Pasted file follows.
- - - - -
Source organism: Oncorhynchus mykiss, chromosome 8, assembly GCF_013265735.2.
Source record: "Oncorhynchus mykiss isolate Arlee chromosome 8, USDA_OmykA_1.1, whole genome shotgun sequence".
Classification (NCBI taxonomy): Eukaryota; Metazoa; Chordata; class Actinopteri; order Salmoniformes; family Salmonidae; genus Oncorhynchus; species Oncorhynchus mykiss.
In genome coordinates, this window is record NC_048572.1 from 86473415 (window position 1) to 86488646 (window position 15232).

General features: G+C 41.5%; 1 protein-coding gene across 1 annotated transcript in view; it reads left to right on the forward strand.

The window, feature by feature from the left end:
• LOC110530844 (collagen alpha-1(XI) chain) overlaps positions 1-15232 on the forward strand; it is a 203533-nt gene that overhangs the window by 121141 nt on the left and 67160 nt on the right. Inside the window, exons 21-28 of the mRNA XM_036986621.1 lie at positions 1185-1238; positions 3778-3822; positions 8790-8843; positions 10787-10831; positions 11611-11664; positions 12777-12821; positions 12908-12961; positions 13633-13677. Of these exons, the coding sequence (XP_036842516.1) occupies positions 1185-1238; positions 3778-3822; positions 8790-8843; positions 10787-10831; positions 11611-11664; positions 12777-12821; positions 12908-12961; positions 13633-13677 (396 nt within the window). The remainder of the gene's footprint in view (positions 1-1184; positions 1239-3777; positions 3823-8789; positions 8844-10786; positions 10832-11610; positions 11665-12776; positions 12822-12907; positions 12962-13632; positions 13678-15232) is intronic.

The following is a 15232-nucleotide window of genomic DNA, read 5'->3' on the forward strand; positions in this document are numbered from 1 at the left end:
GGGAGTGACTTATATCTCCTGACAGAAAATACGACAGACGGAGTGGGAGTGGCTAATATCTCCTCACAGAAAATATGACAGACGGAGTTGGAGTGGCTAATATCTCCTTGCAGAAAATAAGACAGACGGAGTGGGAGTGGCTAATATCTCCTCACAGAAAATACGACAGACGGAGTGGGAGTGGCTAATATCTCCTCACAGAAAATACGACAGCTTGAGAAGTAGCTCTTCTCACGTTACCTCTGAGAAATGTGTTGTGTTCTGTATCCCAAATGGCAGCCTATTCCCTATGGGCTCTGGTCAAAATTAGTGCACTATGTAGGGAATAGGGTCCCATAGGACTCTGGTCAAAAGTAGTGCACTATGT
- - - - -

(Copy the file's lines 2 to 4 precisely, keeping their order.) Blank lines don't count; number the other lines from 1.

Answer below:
Source record: "Oncorhynchus mykiss isolate Arlee chromosome 8, USDA_OmykA_1.1, whole genome shotgun sequence".
Classification (NCBI taxonomy): Eukaryota; Metazoa; Chordata; class Actinopteri; order Salmoniformes; family Salmonidae; genus Oncorhynchus; species Oncorhynchus mykiss.
In genome coordinates, this window is record NC_048572.1 from 86473415 (window position 1) to 86488646 (window position 15232).